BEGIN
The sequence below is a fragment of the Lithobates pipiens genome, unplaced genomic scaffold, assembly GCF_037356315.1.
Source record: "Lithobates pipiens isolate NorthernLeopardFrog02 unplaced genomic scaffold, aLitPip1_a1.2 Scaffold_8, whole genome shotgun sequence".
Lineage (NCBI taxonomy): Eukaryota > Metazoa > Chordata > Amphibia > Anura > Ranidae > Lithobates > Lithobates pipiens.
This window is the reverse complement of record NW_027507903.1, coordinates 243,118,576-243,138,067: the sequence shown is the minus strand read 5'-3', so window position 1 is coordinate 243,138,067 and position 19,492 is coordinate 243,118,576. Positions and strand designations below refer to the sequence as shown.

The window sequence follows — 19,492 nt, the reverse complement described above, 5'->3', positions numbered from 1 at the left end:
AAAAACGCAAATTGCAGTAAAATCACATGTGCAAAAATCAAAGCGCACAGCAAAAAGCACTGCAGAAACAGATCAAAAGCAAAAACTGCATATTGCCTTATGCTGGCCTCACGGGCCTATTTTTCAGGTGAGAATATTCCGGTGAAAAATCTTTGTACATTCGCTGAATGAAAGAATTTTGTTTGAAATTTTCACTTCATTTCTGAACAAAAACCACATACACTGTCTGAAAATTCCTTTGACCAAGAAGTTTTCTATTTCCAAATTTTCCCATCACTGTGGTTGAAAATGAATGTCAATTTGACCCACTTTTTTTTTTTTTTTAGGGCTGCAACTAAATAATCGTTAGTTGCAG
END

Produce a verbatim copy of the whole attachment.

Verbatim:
The sequence below is a fragment of the Lithobates pipiens genome, unplaced genomic scaffold, assembly GCF_037356315.1.
Source record: "Lithobates pipiens isolate NorthernLeopardFrog02 unplaced genomic scaffold, aLitPip1_a1.2 Scaffold_8, whole genome shotgun sequence".
Lineage (NCBI taxonomy): Eukaryota > Metazoa > Chordata > Amphibia > Anura > Ranidae > Lithobates > Lithobates pipiens.
This window is the reverse complement of record NW_027507903.1, coordinates 243,118,576-243,138,067: the sequence shown is the minus strand read 5'-3', so window position 1 is coordinate 243,138,067 and position 19,492 is coordinate 243,118,576. Positions and strand designations below refer to the sequence as shown.

The window sequence follows — 19,492 nt, the reverse complement described above, 5'->3', positions numbered from 1 at the left end:
AAAAACGCAAATTGCAGTAAAATCACATGTGCAAAAATCAAAGCGCACAGCAAAAAGCACTGCAGAAACAGATCAAAAGCAAAAACTGCATATTGCCTTATGCTGGCCTCACGGGCCTATTTTTCAGGTGAGAATATTCCGGTGAAAAATCTTTGTACATTCGCTGAATGAAAGAATTTTGTTTGAAATTTTCACTTCATTTCTGAACAAAAACCACATACACTGTCTGAAAATTCCTTTGACCAAGAAGTTTTCTATTTCCAAATTTTCCCATCACTGTGGTTGAAAATGAATGTCAATTTGACCCACTTTTTTTTTTTTTTTAGGGCTGCAACTAAATAATCGTTAGTTGCAG